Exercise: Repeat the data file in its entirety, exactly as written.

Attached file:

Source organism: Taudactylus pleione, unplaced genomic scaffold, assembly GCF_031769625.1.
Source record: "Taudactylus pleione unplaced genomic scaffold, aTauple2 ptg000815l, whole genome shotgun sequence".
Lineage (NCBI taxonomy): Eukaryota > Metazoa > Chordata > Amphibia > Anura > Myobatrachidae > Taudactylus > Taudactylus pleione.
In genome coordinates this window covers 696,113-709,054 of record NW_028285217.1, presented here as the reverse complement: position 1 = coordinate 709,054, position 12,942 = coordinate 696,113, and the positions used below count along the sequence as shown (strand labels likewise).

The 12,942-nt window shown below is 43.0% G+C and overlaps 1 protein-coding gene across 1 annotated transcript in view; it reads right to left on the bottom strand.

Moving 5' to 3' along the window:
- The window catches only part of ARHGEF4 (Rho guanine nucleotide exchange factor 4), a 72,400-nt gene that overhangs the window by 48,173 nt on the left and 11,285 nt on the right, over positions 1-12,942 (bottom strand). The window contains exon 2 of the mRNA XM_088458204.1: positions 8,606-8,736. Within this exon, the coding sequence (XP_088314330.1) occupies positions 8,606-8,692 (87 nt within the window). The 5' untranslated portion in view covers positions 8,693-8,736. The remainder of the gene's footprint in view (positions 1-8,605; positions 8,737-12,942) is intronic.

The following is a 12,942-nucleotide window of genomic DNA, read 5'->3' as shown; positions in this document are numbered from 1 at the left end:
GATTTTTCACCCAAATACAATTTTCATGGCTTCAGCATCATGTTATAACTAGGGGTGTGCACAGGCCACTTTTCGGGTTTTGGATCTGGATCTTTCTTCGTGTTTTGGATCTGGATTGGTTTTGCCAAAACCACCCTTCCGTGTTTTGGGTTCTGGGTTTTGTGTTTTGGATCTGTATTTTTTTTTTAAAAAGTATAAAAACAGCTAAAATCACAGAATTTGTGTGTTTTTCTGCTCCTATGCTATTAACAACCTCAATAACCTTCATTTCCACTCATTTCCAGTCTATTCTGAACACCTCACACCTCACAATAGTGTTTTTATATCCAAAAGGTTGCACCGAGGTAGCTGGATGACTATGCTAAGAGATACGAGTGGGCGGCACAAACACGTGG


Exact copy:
Source organism: Taudactylus pleione, unplaced genomic scaffold, assembly GCF_031769625.1.
Source record: "Taudactylus pleione unplaced genomic scaffold, aTauple2 ptg000815l, whole genome shotgun sequence".
Lineage (NCBI taxonomy): Eukaryota > Metazoa > Chordata > Amphibia > Anura > Myobatrachidae > Taudactylus > Taudactylus pleione.
In genome coordinates this window covers 696,113-709,054 of record NW_028285217.1, presented here as the reverse complement: position 1 = coordinate 709,054, position 12,942 = coordinate 696,113, and the positions used below count along the sequence as shown (strand labels likewise).

The 12,942-nt window shown below is 43.0% G+C and overlaps 1 protein-coding gene across 1 annotated transcript in view; it reads right to left on the bottom strand.

Moving 5' to 3' along the window:
- The window catches only part of ARHGEF4 (Rho guanine nucleotide exchange factor 4), a 72,400-nt gene that overhangs the window by 48,173 nt on the left and 11,285 nt on the right, over positions 1-12,942 (bottom strand). The window contains exon 2 of the mRNA XM_088458204.1: positions 8,606-8,736. Within this exon, the coding sequence (XP_088314330.1) occupies positions 8,606-8,692 (87 nt within the window). The 5' untranslated portion in view covers positions 8,693-8,736. The remainder of the gene's footprint in view (positions 1-8,605; positions 8,737-12,942) is intronic.

The following is a 12,942-nucleotide window of genomic DNA, read 5'->3' as shown; positions in this document are numbered from 1 at the left end:
GATTTTTCACCCAAATACAATTTTCATGGCTTCAGCATCATGTTATAACTAGGGGTGTGCACAGGCCACTTTTCGGGTTTTGGATCTGGATCTTTCTTCGTGTTTTGGATCTGGATTGGTTTTGCCAAAACCACCCTTCCGTGTTTTGGGTTCTGGGTTTTGTGTTTTGGATCTGTATTTTTTTTTTAAAAAGTATAAAAACAGCTAAAATCACAGAATTTGTGTGTTTTTCTGCTCCTATGCTATTAACAACCTCAATAACCTTCATTTCCACTCATTTCCAGTCTATTCTGAACACCTCACACCTCACAATAGTGTTTTTATATCCAAAAGGTTGCACCGAGGTAGCTGGATGACTATGCTAAGAGATACGAGTGGGCGGCACAAACACGTGG